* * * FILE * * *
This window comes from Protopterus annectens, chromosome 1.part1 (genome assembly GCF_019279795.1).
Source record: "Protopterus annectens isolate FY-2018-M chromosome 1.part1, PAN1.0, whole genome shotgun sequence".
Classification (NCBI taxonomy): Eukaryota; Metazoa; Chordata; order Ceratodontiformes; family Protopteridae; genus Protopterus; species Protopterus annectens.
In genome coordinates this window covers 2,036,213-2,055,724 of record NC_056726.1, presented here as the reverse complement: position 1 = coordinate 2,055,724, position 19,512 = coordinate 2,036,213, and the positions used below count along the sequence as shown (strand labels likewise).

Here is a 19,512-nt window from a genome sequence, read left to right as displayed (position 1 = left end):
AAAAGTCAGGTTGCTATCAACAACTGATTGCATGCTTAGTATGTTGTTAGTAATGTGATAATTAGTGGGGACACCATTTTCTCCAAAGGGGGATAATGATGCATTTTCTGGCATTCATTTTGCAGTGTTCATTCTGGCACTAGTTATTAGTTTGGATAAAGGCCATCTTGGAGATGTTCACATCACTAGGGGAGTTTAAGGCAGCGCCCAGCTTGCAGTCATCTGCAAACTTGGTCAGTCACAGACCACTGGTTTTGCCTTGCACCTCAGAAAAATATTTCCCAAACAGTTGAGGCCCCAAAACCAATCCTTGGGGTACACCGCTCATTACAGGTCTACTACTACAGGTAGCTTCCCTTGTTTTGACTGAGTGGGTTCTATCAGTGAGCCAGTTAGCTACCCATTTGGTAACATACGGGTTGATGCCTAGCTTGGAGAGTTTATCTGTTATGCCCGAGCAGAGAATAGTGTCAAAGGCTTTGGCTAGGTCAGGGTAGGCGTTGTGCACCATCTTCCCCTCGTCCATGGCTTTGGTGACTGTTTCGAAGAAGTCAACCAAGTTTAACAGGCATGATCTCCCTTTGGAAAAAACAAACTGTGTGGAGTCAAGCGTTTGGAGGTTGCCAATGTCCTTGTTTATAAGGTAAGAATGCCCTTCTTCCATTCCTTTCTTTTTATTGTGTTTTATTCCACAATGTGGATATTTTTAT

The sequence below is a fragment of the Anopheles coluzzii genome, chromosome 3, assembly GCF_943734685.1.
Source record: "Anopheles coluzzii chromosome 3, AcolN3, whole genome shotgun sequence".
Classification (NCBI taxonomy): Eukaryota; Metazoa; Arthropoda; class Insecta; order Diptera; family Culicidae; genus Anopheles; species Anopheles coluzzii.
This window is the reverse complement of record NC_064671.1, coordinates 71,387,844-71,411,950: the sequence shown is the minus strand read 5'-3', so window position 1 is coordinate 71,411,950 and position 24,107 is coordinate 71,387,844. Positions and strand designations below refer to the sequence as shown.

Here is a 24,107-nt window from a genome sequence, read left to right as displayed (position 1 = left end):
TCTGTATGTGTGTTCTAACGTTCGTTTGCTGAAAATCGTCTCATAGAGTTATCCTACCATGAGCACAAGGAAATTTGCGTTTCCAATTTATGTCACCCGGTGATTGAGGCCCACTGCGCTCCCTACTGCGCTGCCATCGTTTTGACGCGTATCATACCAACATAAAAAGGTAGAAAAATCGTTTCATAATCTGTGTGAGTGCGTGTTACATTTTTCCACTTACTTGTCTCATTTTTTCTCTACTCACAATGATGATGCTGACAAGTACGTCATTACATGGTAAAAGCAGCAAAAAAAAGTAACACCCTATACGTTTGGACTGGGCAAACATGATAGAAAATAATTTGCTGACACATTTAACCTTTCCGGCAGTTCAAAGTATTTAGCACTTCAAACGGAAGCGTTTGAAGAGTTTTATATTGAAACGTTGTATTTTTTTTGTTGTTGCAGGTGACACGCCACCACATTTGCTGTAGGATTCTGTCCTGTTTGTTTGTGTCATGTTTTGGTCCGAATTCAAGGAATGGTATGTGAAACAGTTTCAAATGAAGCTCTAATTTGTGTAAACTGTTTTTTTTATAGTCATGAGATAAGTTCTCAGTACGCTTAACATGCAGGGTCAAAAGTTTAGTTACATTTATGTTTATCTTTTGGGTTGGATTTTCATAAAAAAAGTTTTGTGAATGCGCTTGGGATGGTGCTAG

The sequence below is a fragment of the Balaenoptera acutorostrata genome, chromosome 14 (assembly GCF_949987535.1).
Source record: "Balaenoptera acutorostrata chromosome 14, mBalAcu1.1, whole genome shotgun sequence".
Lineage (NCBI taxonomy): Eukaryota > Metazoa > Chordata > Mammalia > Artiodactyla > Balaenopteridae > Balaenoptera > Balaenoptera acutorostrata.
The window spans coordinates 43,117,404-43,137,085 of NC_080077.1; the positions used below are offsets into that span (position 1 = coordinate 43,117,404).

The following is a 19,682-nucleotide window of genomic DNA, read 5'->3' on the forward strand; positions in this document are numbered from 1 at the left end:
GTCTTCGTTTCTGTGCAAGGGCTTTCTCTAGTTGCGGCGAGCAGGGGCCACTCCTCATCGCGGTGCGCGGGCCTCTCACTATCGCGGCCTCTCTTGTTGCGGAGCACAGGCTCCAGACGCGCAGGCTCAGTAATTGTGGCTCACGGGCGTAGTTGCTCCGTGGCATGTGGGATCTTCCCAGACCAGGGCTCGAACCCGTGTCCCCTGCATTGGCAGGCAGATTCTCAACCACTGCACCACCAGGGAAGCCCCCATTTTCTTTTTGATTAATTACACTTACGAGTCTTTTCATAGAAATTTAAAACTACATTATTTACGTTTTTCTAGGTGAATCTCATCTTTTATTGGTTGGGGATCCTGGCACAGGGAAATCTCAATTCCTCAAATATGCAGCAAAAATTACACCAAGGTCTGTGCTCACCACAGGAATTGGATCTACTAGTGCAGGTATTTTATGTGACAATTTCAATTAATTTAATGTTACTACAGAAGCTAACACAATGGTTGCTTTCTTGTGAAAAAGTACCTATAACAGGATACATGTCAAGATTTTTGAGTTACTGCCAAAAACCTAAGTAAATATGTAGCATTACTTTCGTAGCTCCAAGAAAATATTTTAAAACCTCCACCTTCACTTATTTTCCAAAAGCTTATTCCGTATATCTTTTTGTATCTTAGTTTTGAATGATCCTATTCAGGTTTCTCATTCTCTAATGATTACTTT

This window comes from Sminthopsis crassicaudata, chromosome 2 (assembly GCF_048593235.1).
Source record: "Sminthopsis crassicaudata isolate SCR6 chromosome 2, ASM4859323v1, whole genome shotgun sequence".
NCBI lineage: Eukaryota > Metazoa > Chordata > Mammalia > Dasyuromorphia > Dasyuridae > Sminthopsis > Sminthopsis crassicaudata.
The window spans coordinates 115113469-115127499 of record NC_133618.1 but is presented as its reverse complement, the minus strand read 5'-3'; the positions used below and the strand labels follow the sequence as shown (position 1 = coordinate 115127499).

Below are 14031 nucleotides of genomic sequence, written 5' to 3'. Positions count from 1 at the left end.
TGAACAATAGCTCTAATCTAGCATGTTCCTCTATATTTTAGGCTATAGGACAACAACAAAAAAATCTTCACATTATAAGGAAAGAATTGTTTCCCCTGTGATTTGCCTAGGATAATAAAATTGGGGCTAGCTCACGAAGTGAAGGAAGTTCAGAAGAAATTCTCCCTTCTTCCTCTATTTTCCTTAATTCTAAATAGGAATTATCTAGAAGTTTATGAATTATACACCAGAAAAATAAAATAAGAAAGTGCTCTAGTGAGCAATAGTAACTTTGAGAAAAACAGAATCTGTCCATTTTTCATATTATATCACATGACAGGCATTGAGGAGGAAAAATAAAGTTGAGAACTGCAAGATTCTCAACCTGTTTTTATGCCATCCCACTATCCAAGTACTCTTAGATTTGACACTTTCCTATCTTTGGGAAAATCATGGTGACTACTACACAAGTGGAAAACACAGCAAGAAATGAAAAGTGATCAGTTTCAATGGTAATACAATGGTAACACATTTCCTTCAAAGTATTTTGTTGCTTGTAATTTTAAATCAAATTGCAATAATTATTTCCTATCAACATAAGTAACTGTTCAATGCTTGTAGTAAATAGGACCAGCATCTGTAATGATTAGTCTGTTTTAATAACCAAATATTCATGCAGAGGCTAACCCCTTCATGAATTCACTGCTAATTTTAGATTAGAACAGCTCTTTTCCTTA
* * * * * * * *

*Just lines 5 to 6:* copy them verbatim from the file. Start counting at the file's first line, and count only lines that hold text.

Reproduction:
Here is a 19,512-nt window from a genome sequence, read left to right as displayed (position 1 = left end):
AAAAGTCAGGTTGCTATCAACAACTGATTGCATGCTTAGTATGTTGTTAGTAATGTGATAATTAGTGGGGACACCATTTTCTCCAAAGGGGGATAATGATGCATTTTCTGGCATTCATTTTGCAGTGTTCATTCTGGCACTAGTTATTAGTTTGGATAAAGGCCATCTTGGAGATGTTCACATCACTAGGGGAGTTTAAGGCAGCGCCCAGCTTGCAGTCATCTGCAAACTTGGTCAGTCACAGACCACTGGTTTTGCCTTGCACCTCAGAAAAATATTTCCCAAACAGTTGAGGCCCCAAAACCAATCCTTGGGGTACACCGCTCATTACAGGTCTACTACTACAGGTAGCTTCCCTTGTTTTGACTGAGTGGGTTCTATCAGTGAGCCAGTTAGCTACCCATTTGGTAACATACGGGTTGATGCCTAGCTTGGAGAGTTTATCTGTTATGCCCGAGCAGAGAATAGTGTCAAAGGCTTTGGCTAGGTCAGGGTAGGCGTTGTGCACCATCTTCCCCTCGTCCATGGCTTTGGTGACTGTTTCGAAGAAGTCAACCAAGTTTAACAGGCATGATCTCCCTTTGGAAAAAACAAACTGTGTGGAGTCAAGCGTTTGGAGGTTGCCAATGTCCTTGTTTATAAGGTAAGAATGCCCTTCTTCCATTCCTTTCTTTTTATTGTGTTTTATTCCACAATGTGGATATTTTTAT